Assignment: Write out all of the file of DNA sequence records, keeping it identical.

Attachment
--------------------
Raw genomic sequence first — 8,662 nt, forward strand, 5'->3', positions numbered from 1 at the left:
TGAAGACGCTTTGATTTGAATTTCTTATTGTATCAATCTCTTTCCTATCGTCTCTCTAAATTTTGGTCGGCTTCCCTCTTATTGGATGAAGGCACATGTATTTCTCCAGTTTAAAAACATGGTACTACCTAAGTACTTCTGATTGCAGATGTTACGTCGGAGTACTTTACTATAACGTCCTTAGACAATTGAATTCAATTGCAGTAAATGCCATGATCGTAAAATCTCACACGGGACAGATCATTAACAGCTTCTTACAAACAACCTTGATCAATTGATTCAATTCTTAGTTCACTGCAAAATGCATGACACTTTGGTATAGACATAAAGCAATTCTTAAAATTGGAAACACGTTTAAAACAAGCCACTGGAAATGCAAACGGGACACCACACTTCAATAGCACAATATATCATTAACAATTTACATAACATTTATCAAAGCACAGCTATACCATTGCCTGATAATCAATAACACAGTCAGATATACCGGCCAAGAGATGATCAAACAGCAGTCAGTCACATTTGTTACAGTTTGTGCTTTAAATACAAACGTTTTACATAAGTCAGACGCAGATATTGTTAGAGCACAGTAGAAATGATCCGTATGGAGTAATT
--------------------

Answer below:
Raw genomic sequence first — 8,662 nt, forward strand, 5'->3', positions numbered from 1 at the left:
TGAAGACGCTTTGATTTGAATTTCTTATTGTATCAATCTCTTTCCTATCGTCTCTCTAAATTTTGGTCGGCTTCCCTCTTATTGGATGAAGGCACATGTATTTCTCCAGTTTAAAAACATGGTACTACCTAAGTACTTCTGATTGCAGATGTTACGTCGGAGTACTTTACTATAACGTCCTTAGACAATTGAATTCAATTGCAGTAAATGCCATGATCGTAAAATCTCACACGGGACAGATCATTAACAGCTTCTTACAAACAACCTTGATCAATTGATTCAATTCTTAGTTCACTGCAAAATGCATGACACTTTGGTATAGACATAAAGCAATTCTTAAAATTGGAAACACGTTTAAAACAAGCCACTGGAAATGCAAACGGGACACCACACTTCAATAGCACAATATATCATTAACAATTTACATAACATTTATCAAAGCACAGCTATACCATTGCCTGATAATCAATAACACAGTCAGATATACCGGCCAAGAGATGATCAAACAGCAGTCAGTCACATTTGTTACAGTTTGTGCTTTAAATACAAACGTTTTACATAAGTCAGACGCAGATATTGTTAGAGCACAGTAGAAATGATCCGTATGGAGTAATT